THE RAINBOW BOOK - complete online book

Tales Of Fun and Fancy By Mrs M.H.Spielmann.

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seriously indeed, and we cannot blame them, for it is a very harmless and very beautiful mental refreshment. Some, indeed, not only believe firmly in Fairies—in their existence and their exploits— but believe themselves to be actually visited by the Little People. For my part, I would rather be visited by a Fairy than by a Spook any day, or night: but when the " sincerity " of some of us drove the Fairies out, the world was left so blank and unimaginative, that the Spooks had to be invited in. The admixture of faith and imagina­tion produces strange results, while it raises us above the commonplaceness of everyday life.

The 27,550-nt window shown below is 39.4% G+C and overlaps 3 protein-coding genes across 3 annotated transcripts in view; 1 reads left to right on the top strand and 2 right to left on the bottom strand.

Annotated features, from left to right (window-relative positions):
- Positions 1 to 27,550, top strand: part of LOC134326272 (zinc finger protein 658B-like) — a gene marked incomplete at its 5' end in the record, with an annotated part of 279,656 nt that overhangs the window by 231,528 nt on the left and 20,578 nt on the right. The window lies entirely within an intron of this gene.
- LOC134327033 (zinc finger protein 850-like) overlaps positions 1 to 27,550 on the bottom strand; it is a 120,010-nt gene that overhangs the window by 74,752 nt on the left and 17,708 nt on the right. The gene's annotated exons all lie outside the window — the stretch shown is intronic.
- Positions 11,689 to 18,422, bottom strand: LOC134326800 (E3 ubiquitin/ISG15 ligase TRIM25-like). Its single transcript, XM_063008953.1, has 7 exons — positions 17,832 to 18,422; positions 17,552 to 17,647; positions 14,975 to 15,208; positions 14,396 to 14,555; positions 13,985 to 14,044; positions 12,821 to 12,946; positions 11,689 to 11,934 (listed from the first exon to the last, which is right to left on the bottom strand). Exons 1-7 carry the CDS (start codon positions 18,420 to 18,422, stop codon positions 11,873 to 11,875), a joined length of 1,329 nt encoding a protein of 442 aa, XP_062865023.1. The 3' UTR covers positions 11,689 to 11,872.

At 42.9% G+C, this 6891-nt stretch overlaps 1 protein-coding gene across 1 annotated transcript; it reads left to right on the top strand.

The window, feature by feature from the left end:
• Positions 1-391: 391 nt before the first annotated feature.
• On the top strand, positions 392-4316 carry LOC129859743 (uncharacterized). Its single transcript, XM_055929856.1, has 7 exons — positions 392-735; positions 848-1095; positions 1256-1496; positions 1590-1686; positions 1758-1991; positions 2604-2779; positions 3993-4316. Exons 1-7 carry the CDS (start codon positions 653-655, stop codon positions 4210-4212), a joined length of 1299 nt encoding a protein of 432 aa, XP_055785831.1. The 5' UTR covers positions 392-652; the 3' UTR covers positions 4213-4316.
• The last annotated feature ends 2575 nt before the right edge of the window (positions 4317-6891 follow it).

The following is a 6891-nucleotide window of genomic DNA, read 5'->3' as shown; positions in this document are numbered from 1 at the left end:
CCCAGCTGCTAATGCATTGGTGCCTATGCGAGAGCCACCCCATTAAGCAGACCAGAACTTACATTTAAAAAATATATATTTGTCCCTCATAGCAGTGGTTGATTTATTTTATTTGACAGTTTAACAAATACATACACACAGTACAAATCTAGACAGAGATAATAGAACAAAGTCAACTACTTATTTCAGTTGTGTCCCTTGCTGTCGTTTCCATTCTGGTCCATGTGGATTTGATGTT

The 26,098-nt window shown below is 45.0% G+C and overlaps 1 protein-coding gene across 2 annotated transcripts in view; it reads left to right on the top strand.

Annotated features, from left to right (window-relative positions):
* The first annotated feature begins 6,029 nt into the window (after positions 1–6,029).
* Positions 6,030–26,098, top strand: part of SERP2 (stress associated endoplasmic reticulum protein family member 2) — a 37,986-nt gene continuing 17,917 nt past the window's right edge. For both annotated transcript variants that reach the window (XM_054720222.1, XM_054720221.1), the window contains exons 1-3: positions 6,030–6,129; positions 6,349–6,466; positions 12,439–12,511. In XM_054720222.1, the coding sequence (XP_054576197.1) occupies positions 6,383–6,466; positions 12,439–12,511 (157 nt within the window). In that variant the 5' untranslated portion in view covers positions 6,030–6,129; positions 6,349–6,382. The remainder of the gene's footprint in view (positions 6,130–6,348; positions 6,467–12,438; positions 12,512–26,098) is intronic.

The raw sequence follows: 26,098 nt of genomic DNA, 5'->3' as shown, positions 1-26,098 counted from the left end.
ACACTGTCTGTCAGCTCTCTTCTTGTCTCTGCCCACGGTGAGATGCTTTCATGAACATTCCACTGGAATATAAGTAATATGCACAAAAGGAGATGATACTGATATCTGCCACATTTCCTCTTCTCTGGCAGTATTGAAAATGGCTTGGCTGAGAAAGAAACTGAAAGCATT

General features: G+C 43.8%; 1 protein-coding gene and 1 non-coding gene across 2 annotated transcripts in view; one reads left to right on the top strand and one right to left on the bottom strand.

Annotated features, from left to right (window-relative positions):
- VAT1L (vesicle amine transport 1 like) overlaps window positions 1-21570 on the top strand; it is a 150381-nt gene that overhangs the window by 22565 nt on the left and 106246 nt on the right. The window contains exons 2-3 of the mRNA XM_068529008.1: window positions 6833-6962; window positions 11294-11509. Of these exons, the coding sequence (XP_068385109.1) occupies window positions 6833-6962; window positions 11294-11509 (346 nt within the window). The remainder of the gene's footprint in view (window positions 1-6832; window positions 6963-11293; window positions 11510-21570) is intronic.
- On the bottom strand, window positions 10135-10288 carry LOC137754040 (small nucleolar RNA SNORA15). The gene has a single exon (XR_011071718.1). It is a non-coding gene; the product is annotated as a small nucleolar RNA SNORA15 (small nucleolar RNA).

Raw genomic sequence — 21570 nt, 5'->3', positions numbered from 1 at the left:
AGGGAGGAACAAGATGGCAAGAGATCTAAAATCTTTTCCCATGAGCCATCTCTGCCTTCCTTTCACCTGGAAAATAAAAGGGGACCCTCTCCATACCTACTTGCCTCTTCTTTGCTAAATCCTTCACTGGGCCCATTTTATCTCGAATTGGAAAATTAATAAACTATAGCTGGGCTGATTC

But, as I say, certain favoured people, mostly little girls, it is true, are regularly visited by Fairies even in the broad daylight, and they watch them at their pretty business, at their games and play (for Fairies, you may be sure, play and laugh, however much the Folk-lorists may frown when we are made to laugh with them). Two hundred and fifty years ago a Cornish girl de­clared that she had wonderful adventures with the Fairies—and she meant truly what she said. And it is only fifty years since an educated lady wrote a sincere account of her doings with Fairies and theirs with her, in an account which was reprinted in one of the most serious of papers, and which showed that the lady, like the uneducated Cornish girl two
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